This was the first time in 71 years a German team had won at Wembley, and the victory was achieved with considerable style, skill and discipline. Much of it stemmed from veteran Franz Beckenbauer, the Germans' sweeper—a kind of free safety who plays just behind the first line, sweeping up loose balls and retrieving the errors of those up front. But Beckenbauer did far more; he was often the man who launched the swift German sorties with deft, flicking passes that were almost always on target to the most open man.

In the first half, before the heavy footing slowed him, Beckenbauer moved into the attack himself, and indeed he took the first really good hard shot in the game, firing from some 30 yards out toward the right corner of the English goal. Gordon Banks, England's fine goalie, barely managed a diving interception of the ball.

During the first half Banks was sorely pressed by the German offense. He blocked another shot by powerful Gerd Müller, the top scorer in Europe, but the block only postponed disaster momentarily. When Bobby Moore, the English captain, failed to clear the ball afterward it was picked up by Müller, who drew the defense in toward him and then snapped off a short pass to Uli Hoeness, another forward, on his right. Hoeness' shot caromed off Norman Hunter and into the net.

The German goal seemed to arouse the English, and for the rest of the half they became the aggressors. But their attack was fatally flawed. Their thrusts were too deliberate, almost telegraphed, and their desire to get into point-blank range before venturing a shot numbed their offense. The Germans played a kind of collapsing defense, with virtually the entire team dropping back to protect the goal, repeatedly frustrating the too-careful English attack.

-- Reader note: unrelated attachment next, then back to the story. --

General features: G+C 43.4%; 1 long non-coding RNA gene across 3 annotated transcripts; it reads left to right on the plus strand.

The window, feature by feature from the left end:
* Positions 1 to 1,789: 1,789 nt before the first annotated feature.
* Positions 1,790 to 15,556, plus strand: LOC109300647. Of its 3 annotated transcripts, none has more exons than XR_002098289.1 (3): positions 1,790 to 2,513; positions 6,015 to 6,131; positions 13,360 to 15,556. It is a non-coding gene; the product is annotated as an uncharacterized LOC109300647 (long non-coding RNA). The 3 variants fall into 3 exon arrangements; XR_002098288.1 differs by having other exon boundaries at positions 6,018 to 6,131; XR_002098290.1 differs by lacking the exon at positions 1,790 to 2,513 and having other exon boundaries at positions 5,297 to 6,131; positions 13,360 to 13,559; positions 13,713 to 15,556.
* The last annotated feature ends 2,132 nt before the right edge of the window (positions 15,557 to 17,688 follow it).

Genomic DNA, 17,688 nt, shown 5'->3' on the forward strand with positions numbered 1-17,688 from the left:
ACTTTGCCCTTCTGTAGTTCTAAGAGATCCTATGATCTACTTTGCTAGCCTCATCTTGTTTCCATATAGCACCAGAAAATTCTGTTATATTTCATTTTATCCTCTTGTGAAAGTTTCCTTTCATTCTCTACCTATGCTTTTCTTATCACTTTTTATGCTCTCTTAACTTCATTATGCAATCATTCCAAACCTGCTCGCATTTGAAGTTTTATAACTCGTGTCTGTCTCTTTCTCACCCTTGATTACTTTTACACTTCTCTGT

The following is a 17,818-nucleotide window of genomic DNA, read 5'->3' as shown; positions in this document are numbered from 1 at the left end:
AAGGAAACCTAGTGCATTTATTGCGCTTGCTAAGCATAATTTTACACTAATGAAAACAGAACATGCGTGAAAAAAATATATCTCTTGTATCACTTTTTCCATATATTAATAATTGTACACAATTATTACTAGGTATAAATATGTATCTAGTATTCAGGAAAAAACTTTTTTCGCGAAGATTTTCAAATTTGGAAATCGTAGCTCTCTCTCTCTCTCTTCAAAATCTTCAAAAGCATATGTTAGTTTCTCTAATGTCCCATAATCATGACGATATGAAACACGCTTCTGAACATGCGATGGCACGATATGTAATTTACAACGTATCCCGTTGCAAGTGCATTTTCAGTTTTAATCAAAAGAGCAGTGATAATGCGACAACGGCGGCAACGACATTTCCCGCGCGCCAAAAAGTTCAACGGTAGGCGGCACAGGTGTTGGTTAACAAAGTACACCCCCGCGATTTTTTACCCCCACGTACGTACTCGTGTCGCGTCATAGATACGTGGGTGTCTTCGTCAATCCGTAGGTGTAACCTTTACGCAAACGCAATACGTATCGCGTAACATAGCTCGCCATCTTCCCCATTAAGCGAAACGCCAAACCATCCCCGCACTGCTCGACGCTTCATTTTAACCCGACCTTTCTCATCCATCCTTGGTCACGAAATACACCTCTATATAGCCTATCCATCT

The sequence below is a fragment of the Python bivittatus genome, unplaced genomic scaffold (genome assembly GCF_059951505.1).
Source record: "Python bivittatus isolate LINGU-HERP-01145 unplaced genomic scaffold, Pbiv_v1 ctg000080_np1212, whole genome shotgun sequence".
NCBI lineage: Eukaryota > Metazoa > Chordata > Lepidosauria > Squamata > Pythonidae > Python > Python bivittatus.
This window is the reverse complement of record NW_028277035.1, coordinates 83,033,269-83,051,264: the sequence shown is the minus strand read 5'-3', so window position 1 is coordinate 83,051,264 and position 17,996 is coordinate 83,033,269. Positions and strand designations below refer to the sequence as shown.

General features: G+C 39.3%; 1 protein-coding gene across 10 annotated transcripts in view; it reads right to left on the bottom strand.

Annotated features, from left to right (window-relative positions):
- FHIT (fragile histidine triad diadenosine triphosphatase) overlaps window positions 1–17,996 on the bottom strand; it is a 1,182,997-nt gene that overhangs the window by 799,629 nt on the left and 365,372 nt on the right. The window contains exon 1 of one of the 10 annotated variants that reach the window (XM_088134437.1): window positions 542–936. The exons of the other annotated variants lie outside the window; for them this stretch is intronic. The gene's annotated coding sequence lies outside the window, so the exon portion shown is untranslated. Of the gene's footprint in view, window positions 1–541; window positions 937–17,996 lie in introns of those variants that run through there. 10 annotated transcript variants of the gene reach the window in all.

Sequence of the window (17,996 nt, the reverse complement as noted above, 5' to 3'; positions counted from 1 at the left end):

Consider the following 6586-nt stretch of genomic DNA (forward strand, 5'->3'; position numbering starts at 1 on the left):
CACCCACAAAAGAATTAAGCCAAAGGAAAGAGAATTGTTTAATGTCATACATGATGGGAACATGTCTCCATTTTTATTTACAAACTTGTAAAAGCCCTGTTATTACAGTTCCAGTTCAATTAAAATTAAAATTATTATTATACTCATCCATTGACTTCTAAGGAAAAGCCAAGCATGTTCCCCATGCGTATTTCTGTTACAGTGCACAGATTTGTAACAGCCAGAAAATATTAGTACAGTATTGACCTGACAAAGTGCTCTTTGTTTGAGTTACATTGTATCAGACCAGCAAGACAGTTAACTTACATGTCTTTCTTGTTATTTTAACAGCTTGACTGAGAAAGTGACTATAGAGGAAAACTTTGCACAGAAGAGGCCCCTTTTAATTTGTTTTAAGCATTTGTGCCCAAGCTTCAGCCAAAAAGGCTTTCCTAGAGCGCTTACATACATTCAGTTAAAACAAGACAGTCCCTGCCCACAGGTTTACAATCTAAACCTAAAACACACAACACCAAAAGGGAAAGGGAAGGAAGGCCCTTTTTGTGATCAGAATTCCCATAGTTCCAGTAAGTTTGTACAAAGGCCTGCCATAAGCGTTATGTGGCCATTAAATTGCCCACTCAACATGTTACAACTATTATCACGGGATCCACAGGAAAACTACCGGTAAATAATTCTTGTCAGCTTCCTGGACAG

Shots that did get off were handled admirably by German Goalkeeper Josef Maier, who had worked out before the match by crouching in the goal mouth with his back to the field and whirling like a TV gunfighter to block shots from 20 yards out at the moment the ball was kicked. He stopped most of those, and he stopped most of England's. During the English flurry after the first German goal, Maier made three acrobatic saves, the first on a clean shot by Francis Lee, which Maier picked off running across the goal mouth, like an end catching a look-in pass.

A few moments later Martin Peters, firing from beyond the box, forced Maier to leap high in the air to deflect the ball over the goalpost. In the next English attack Peters tried again from shorter range, and this time Maier caught the hard-hit ball in the goal mouth. Thus England got nothing for its energetic efforts, and the half ended with the Germans ahead 1-0.

In view of England's aggressiveness during the last 10 minutes of the period, however, the lead seemed precarious enough as the second half opened. England continued to dominate play during the early going. The ubiquitous Beckenbauer, operating as a true sweeper this time, broke up a clever series of passes between Emlyn Hughes and Geoff Hurst, blocking the latter when he was almost in the act of shooting. The maneuver stopped what would surely have been an equalizing goal.